This story was first published on May 30, 1992, in the Montreal Gazette
There was nothing easy about the birth of The Gazette. Had the enterprise been managed by someone of less tenacity than Fleury Mesplet, the paper might have died while still in its bassinet. Yet somehow it survived, and today proudly stands as the city’s oldest newspaper – by far.
Mesplet was born in France in 1734. The son of a printer, he entered the trade himself in Lyon. He was something of a freethinker and admired Voltaire. In time, his contrarian nature put him at odds with the royalist authorities and sometime before 1773 he found it prudent to move his business to the more congenial atmosphere of London.
There he was discovered by Benjamin Franklin, who was a sort of ambassador for several of the American colonies. Mesplet became convinced his future lay on the other side of the Atlantic and in 1773 he emigrated once again, this time to Philadelphia.
The American revolution broke out two years later and by late 1775 an American army under General Richard Montgomery had captured Montreal. Mesplet’s hour was at hand.
The Americans were casting about for ways to persaude the people of Quebec, overwhelmingly French, to spurn their British conquerors and join the revolution. Franklin, ever the skilled diplomat but by now in his 71st year, set out from Philadelphia for Montreal with two other “commissioners” to win the hearts of the suspicious inhabitants. Once a printer himself, Franklin knew the value of the printed word and persuaded his protégé, Mesplet, to follow.
It was not a happy trip for Mesplet. Having to bring his heavy press with him made his passage a slow one. In the rapids of the Richelieu River near Chambly, Mesplet’s boat nearly capsized, ruining most of his books and paper. And, when he finally arrived in Montreal on May 6, 1776, he found his patron, Franklin, within a few days of Franklin’s scuttling back to Philadelphia. Montrealers had remained dubious about Franklin’s message – and besides, the British navy would soon be able to return in force up the ice-free St. Lawrence.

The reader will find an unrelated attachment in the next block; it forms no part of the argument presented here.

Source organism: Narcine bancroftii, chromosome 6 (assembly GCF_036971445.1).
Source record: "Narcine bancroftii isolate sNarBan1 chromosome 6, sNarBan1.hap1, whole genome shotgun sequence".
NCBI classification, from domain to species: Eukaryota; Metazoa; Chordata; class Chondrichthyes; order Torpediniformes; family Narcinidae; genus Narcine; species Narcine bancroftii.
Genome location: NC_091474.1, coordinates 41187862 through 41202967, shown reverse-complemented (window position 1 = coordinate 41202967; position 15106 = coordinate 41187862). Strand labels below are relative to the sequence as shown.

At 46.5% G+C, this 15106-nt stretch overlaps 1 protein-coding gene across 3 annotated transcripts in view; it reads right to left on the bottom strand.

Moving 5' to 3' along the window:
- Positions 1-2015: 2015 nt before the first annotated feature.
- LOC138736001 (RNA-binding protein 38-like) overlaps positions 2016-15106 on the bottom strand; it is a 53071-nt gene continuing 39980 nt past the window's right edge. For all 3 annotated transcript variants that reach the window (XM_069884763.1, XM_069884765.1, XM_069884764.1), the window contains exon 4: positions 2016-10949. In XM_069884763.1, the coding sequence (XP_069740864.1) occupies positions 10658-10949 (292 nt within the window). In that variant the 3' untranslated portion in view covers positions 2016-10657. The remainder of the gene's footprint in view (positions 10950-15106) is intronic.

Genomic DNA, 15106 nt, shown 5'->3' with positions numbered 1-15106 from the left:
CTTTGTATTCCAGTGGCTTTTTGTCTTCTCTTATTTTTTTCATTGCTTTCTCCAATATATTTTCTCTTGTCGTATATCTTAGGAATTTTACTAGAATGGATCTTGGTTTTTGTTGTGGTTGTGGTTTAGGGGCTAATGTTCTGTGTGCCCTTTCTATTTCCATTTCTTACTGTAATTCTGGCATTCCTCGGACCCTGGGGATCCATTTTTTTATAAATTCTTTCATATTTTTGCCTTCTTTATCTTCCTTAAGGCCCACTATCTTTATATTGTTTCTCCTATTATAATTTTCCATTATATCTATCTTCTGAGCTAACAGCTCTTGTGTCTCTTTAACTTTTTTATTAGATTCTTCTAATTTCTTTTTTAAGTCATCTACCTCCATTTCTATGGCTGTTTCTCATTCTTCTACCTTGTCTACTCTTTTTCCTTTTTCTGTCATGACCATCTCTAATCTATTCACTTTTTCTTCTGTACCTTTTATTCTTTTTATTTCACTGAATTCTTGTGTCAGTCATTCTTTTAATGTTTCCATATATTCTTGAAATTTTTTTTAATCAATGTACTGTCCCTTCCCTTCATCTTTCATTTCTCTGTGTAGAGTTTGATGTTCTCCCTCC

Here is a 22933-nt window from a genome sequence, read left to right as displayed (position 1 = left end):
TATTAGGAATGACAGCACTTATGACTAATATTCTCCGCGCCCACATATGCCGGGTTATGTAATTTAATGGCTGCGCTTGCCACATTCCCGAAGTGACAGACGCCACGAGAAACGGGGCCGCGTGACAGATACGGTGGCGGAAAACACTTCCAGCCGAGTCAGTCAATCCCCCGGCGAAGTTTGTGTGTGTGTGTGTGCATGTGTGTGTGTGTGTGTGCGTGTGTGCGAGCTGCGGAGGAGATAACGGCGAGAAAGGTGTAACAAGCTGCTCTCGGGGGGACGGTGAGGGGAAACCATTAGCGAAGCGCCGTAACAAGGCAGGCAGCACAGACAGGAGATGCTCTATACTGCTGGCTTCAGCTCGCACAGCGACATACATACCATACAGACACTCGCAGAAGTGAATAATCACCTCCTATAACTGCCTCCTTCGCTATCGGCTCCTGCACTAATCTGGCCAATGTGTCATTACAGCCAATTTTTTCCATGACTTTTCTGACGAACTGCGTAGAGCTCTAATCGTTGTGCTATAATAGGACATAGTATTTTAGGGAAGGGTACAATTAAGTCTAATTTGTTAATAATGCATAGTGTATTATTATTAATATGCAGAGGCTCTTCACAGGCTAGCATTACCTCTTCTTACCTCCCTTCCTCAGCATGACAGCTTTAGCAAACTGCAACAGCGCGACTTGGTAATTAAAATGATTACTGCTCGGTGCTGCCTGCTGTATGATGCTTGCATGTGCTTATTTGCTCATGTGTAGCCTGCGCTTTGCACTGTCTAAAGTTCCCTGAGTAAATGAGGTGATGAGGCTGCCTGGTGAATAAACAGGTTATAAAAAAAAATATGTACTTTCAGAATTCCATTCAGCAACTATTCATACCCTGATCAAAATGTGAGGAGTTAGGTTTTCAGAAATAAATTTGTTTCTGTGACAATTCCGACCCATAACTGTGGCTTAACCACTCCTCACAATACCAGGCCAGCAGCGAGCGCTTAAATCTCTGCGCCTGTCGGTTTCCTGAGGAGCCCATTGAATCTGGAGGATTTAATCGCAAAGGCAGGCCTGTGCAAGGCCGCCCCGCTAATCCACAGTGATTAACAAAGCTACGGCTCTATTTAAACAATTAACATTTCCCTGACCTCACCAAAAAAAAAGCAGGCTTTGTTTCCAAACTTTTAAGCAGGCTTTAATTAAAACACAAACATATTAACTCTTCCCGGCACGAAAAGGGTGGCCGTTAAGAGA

Encumbered by his press, Mesplet could not leave. Furthermore, he was broke: before leaving Philadelphia, he had unwisely put all his money into U.S. currency, which became worthless when the Americans could not hold Montreal.
Yet in the end, it proved no great tragedy. Mesplet was jailed for 26 days when the British retook the city in June but was released when it was decided he was harmless enough. Furthermore, Montreal needed his skills. No printer had ever worked in the city before. Within the next several years, Mesplet had printed almost two dozen books, in French, Latin and Mohawk. He also produced contracts, fliers and Montreal’s first street guide.
Opportunities seemed to lie everywhere. The most stunning was realized two years after his arrival when, on June 3, 1778, Mesplet published Montreal’s first newspaper, the French-language Gazette du Commerce et Litteraire, the ancestor of today’s Gazette.
Mesplet was anything but the harmless drudge the British thought him. As a good newspaperman, he increasingly jangled the powers that be. Soon he hired as his editor a radical Montreal notary, Valentin Jautard, and published Jautard’s mocking attacks on the established bastions of church and state.
By June 1779, Mesplet and Jautard had gone too far. The governor, Sir Frederick Haldimand, had them locked up in Quebec City, and the Gazette ceased publication. Three long years later, Mesplet was released. He returned to Montreal and to his press – but only as a commercial printer, not as a newspaper publisher.
It wasn’t until three years later, in August 1785, that Mesplet judged it safe enough to revive the Gazette. This time, clearly, he wanted to stay in business and out of jail. If he was going to be critical of the passing parade, it would be in sly tones more likely to amuse than outrage. The paper now appeared in French and English (it would become English-only in 1822), and soon was being read by the prominent not only in Montreal but in outlying districts as well.
Despite this growth, Mesplet continued to be dogged by debts. He was unsuccessful in claiming a considerable sum he felt the U.S. government owed him for his aborted efforts in the American cause.
He died in January 1794 and briefly it seemed the paper might die with him. Then, within days of each other in July 1795, not one but two Gazettes appeared, published by rivals named Louis Roy and Edward Edwards, each seeking to capitalize on Mesplet’s legacy. Within a couple of years, however, only Edwards’s was still in business. His victory was somehow fitting, for his Gazette was produced with Mesplet’s press and type, which Edwards had bought at auction soon after Mesplet’s death.
While we know a fair amount about Mesplet’s life, Mesplet the man remains shadowy. He wrote prolifically, but not about himself; and others seem not to have written about him at all. The Musee du Quebec has a portrait said to be of him, but its bland features reveal little in the way of character. We can’t even be sure how Mesplet pronounced his name.
Yet clearly Fleury Mesplet was adventurous and brave. He sought his fortune in four different countries. He was suspicious of authority, and went to jail for his defiance of it. He had an eye for what the public wanted, if not the authorities, and had the skill to fill that demand.
He was, in short, a founder any newspaper could be proud of.